Is Your Business Growing, or Dying?

growing or dying

As of today…is your business growing, or dying? (This technically applies to our personal lives, too.)  Dying doesn’t sound good to me. I’d rather be growing.  That’s why I focus on constantly growing and getting better at what I do in every aspect of my life.

I teach the same to my clients. In some cases, clients need to do an about-face to get their organization back in the “growing” rather than “dying” category. (See this Journal of Corporate Renewal article where I was part of a round table discussing a business turnaround for an example.)

I remember talking with one of my clients about growing his $50mm energy services company.  These guys process about 14,000 invoices per month with an average invoice ticket of approximately $300. How would a company like this continue to grow?

The only way to grow any business is to grow the number of customers, increase the average sales value, and/or increase the frequency of customer purchase.  That’s it.

The key is to focus on improving each component.

I have used this simple formula with many types of companies including medical practices, construction companies, HVAC companies, truck parts distributors, job shop manufacturers, and technology resellers.  It’s a simple formula and it works.

Once you understand the power of this, it will help really grow your business.

Consider the following formula.

Number of customers x Average sale price x Frequency of purchase per year = Revenue

I put together a program for one of my client’s segment and had some amazing results.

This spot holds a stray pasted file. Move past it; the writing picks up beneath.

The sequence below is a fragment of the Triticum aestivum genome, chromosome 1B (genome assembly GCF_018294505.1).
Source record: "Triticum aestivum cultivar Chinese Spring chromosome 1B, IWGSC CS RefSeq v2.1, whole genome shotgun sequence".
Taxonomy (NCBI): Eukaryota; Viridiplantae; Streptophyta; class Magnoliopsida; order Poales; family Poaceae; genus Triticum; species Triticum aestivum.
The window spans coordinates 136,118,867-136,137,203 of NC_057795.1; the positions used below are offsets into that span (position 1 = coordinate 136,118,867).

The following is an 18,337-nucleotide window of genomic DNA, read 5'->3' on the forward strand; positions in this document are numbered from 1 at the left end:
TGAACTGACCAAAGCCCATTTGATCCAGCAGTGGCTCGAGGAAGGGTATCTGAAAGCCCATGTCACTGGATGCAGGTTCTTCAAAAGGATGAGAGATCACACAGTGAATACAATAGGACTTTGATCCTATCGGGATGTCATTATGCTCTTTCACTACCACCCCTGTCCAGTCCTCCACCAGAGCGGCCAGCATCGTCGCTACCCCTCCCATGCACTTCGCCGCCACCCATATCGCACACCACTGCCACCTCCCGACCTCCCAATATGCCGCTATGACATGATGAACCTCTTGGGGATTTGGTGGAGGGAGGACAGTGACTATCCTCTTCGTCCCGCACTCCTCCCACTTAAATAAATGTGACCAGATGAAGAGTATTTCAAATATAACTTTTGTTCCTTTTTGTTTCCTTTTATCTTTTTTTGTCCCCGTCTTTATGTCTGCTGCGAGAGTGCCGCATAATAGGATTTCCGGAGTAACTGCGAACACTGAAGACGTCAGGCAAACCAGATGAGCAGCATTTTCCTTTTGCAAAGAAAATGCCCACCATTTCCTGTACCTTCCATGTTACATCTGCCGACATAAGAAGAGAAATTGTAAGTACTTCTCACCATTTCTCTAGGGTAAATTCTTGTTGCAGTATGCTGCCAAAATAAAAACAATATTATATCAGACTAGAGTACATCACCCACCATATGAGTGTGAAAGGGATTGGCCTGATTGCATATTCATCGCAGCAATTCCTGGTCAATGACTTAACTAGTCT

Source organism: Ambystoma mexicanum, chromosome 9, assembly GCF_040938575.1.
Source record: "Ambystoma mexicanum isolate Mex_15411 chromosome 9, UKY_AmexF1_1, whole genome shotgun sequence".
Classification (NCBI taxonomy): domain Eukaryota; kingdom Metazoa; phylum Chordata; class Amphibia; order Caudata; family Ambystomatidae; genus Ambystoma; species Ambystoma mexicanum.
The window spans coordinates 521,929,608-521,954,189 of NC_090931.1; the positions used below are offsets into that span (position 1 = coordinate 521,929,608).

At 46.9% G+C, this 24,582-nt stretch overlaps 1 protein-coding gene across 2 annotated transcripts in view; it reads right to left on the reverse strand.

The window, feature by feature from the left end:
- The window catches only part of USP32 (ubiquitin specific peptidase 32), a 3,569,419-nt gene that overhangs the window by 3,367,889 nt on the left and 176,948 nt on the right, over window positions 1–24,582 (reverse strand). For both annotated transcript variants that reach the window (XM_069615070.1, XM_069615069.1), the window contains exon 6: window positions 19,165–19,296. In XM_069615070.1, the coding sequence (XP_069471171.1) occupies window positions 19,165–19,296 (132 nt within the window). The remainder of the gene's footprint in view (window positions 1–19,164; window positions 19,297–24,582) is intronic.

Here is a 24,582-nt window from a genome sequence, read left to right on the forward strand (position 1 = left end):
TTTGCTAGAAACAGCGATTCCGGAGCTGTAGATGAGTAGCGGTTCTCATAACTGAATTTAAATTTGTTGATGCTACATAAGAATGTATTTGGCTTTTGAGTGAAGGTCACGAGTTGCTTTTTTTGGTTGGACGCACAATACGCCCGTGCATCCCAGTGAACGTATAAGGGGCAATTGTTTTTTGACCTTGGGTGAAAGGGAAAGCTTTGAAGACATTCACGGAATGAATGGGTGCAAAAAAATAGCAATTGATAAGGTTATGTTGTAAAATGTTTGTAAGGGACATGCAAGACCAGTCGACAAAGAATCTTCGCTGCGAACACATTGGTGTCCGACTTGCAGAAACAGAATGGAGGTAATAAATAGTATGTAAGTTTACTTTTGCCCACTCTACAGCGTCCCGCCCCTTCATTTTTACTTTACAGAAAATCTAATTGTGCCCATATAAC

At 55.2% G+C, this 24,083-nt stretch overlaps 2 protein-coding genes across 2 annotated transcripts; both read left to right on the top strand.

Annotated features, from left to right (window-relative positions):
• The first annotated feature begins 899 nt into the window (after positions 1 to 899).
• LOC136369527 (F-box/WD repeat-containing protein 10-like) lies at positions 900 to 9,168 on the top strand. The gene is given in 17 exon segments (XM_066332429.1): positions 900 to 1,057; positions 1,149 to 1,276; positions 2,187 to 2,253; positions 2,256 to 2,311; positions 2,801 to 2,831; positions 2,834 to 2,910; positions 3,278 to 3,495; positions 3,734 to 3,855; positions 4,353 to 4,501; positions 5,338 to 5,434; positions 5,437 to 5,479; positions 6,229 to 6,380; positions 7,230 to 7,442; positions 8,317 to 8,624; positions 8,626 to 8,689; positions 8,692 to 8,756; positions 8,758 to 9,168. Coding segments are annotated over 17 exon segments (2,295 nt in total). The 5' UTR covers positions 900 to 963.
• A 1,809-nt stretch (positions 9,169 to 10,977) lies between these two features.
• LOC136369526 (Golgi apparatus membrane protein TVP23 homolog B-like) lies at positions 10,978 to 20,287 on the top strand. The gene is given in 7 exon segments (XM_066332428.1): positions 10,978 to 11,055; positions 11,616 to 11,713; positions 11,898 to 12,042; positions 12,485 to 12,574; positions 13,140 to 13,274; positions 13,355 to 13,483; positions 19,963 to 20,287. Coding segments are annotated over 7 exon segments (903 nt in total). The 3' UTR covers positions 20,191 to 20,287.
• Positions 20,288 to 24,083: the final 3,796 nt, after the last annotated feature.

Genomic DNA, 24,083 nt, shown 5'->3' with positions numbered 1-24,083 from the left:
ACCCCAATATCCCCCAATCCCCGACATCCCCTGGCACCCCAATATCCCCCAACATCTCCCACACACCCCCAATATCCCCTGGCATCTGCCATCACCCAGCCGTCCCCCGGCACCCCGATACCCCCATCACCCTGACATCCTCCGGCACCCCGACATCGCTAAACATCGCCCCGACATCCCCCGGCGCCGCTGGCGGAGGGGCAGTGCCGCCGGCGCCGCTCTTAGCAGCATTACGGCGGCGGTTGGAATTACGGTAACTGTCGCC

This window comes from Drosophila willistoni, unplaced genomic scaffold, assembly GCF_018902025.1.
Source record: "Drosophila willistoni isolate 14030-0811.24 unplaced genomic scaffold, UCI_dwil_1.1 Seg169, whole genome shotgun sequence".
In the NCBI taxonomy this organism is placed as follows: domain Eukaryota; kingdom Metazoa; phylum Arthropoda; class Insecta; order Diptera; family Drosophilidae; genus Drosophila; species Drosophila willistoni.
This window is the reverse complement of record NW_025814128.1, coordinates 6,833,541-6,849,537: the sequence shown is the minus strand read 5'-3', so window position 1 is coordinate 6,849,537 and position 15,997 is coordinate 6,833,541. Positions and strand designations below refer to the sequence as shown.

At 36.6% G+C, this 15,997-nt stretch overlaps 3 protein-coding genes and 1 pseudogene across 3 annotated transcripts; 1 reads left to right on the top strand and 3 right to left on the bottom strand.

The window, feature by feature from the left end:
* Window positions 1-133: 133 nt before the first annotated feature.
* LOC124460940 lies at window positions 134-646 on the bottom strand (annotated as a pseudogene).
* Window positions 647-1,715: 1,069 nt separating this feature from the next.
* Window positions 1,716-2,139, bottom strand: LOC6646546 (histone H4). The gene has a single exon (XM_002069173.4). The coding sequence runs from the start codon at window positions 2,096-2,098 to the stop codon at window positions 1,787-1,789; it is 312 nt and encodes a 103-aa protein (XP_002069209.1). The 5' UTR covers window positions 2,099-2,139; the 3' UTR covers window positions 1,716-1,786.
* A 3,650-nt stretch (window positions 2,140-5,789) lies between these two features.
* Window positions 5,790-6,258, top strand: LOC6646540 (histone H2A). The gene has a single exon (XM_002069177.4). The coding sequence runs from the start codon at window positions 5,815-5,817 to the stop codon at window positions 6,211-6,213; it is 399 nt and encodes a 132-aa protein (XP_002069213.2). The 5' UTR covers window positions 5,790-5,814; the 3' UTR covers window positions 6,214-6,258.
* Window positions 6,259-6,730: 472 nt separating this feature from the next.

Number of customers 1,000 1,226
x Average sale price 400 456
x Frequency of purchase per year 7 7.5
Sales 2,800,000 4,192,920 50%

Notice the geometric growth – a 22% increase in number of customers and 14% increase in average sales with small increase in frequency of purchase gives a 50% increase in revenue.

For the energy service company I was speaking to, we outlined a small increase in the number of customers 7% based on current growth trends and an additional service offering to increase the ASP $100 as follows:

Current Plan Change
Number of customers 14,000 15,000 7%
x Average sale price 300 400 33%
x Frequency of purchase per year 12 12 0%
Sales 50,400,000 72,000,000 43%

I suggest you look back at the prior 12 months of sales and get your actual numbers.  Don’t make assumptions here.  Most business owners I talk to make assumptions as to the number of customers they have and ASP, but when we get the actual numbers, their assumptions invariably are wrong.  Dump your invoice register to excel.  De-dup the customers or compare to sales by customer.  I also like to calculate average invoice value (total sales divided by total number of invoices).  This may be be an easier stat for your sales reps to focus on.

TIP – I love the simple trick in Excel to de-dup a list (data menu, remove duplicates), then use the sumif formula to get totals.  I use this trick all the time.

Once you have your actual historical data, develop creative strategies and ideas to increase each element of the growth formula.  Then EXECUTE a couple strategies and measure the results.  Optimize, then repeat; test and measure.

It’s the only way to grow your business.  Customers x ASP x purchase frequency = revenue.